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Publication numberUS20030187952 A1
Publication typeApplication
Application numberUS 10/098,226
Publication dateOct 2, 2003
Filing dateMar 15, 2002
Priority dateJul 27, 2001
Publication number098226, 10098226, US 2003/0187952 A1, US 2003/187952 A1, US 20030187952 A1, US 20030187952A1, US 2003187952 A1, US 2003187952A1, US-A1-20030187952, US-A1-2003187952, US2003/0187952A1, US2003/187952A1, US20030187952 A1, US20030187952A1, US2003187952 A1, US2003187952A1
InventorsGary Young, Andrew Malek, Mark Martin, Zbigniew Czyzewski, Stephen Nobert
Original AssigneeGary Young, Andrew Malek, Mark Martin, Zbigniew Czyzewski, Stephen Nobert
Export CitationBiBTeX, EndNote, RefMan
External Links: USPTO, USPTO Assignment, Espacenet
System and method for formatting information requested by a mobile device
US 20030187952 A1
Abstract
A system and method for formatting information requested by a mobile communication device for display on the mobile communication device. A category of the requesting mobile communication device is first determined. The requested information is then formatted in accordance with at least one mobile application markup language category file that is specific to the category of the mobile communication device, wherein the mobile application markup language category file is utilized to convert the received information into a mobile application markup language device file that may be displayed by mobile communication devices that are the same category as the determined category of the requesting mobile communication device.
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Claims(23)
The following is claimed:
1. A method of formatting information requested by a mobile communication device for display on said mobile communication device, comprising the steps of:
determining a category of said mobile communication device; and
formatting said requested information in accordance with at least one mobile application markup language category file that is specific to said category of said mobile communication device, said mobile application markup language category file being utilized to convert said received information into a mobile application markup language device file that may be displayed by mobile communication devices that are the same category as said determined category of said requesting mobile communication device.
2. The method of claim 1, wherein said information is retrieved from an enterprise backend within a network.
3. The method of claim 1 wherein said step of determining said category of said mobile communication device is performed by reading a header of a received data packet transmitted by said mobile communication device during said information request.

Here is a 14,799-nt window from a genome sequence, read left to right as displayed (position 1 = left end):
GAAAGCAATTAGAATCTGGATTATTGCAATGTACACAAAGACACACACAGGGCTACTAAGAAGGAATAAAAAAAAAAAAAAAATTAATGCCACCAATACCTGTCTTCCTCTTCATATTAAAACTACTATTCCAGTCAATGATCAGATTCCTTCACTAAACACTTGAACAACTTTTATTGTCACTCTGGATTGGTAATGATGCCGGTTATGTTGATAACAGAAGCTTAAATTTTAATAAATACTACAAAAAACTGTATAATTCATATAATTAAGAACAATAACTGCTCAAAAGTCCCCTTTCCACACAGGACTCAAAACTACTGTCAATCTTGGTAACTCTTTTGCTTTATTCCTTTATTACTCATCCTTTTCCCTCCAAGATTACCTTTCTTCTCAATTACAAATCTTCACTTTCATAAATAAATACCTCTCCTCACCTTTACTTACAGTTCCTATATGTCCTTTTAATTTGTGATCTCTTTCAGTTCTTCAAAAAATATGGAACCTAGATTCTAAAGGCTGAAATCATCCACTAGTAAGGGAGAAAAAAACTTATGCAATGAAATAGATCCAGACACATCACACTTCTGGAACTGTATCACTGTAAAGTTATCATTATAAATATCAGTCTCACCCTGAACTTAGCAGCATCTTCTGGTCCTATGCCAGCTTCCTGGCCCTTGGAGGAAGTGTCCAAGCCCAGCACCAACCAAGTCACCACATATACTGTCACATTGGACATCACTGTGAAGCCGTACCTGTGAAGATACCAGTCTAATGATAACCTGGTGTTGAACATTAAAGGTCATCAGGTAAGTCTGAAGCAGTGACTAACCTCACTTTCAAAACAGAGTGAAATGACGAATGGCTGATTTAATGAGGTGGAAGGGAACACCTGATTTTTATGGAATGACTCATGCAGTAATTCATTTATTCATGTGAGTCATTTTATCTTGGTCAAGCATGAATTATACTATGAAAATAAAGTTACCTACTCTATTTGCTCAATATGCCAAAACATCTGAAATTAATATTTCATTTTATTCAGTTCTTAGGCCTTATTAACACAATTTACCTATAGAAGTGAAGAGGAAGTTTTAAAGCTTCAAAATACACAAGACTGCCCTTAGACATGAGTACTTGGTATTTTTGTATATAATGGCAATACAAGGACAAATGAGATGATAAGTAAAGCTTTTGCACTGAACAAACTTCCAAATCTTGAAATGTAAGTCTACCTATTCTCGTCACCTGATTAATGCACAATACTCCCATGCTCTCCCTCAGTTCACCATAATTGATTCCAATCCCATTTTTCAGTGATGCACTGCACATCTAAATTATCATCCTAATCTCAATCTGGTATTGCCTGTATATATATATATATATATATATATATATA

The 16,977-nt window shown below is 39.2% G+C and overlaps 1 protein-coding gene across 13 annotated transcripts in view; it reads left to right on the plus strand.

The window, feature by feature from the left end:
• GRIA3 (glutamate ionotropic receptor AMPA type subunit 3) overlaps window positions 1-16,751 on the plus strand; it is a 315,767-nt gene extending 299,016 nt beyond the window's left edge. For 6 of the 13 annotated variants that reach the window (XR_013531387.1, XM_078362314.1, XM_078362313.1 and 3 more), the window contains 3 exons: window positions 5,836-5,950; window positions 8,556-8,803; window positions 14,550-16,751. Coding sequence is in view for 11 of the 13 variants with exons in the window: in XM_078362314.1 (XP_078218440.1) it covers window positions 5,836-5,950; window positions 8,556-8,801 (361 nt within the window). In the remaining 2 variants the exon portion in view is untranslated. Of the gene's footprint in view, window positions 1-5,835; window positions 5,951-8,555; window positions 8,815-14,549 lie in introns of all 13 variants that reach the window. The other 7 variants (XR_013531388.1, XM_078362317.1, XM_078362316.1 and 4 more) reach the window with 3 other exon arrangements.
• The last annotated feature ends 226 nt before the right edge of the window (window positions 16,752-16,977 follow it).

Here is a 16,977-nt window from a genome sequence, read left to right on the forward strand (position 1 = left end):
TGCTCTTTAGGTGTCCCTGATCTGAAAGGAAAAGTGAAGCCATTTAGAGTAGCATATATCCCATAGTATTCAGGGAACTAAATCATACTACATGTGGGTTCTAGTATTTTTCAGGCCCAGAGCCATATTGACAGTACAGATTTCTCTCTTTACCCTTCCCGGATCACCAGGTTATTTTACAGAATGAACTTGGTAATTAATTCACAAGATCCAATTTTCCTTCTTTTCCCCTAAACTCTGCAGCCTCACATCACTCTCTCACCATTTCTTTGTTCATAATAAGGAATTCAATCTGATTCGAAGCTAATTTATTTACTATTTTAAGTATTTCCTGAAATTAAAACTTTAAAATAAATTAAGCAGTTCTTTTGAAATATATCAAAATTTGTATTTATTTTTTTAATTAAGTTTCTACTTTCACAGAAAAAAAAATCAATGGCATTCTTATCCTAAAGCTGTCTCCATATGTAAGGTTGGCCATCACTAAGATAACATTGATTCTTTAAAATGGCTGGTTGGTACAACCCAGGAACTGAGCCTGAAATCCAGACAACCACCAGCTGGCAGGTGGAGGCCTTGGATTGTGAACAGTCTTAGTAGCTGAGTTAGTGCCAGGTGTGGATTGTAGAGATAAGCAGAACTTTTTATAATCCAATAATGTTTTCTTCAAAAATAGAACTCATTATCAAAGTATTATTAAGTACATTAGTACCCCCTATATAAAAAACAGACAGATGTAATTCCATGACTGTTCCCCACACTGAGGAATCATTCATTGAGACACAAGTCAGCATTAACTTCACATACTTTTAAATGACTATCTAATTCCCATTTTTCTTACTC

4. The method of claim 1, wherein said mobile application markup language device file comprises at least one mobile application markup language device page that is displayed by said requesting mobile communication device.
5. The method of claim 4, wherein said mobile application markup language device file comprises a link to a second mobile application markup language device file that is displayed by said requesting mobile communication device, wherein selection of said link opens said second mobile application markup language device file on a display of said mobile communication device, wherein said second mobile application markup language device file has been formatted via use of said mobile application markup language category file.
6. The method of claim 4, wherein said formatting step provides a link within said mobile application markup language device page, wherein selection of said link opens a second mobile application markup language device page within said mobile communication device.
7. The method of claim 1, wherein said mobile application markup language device file comprises extensible markup language that is not converted within said mobile application markup language device file during said formatting step.
8. The method of claim 1, wherein said mobile application markup language device file comprises at least one Java import path.
9. A computer program for formatting information requested by a mobile communication device for display on said mobile communication device, said computer program comprising:
a first code segment which determines a category of said mobile communication device; and
a second code segment which formats said requested information in accordance with at least one mobile application markup language category file that is specific to said category of said mobile communication device, said mobile application markup language category file being utilized to convert said received information into a mobile application markup language device file that may be displayed by mobile communication devices that are the same category as said determined category of said requesting mobile communication device.
10. The computer program of claim 9, wherein said determining said category of said mobile communication device is performed by reading a header of a received data packet transmitted by said mobile communication device during said information request.
11. The computer program of claim 9, wherein said mobile application markup language device file comprises at least one mobile application markup language device page that is displayed by said requesting mobile communication device.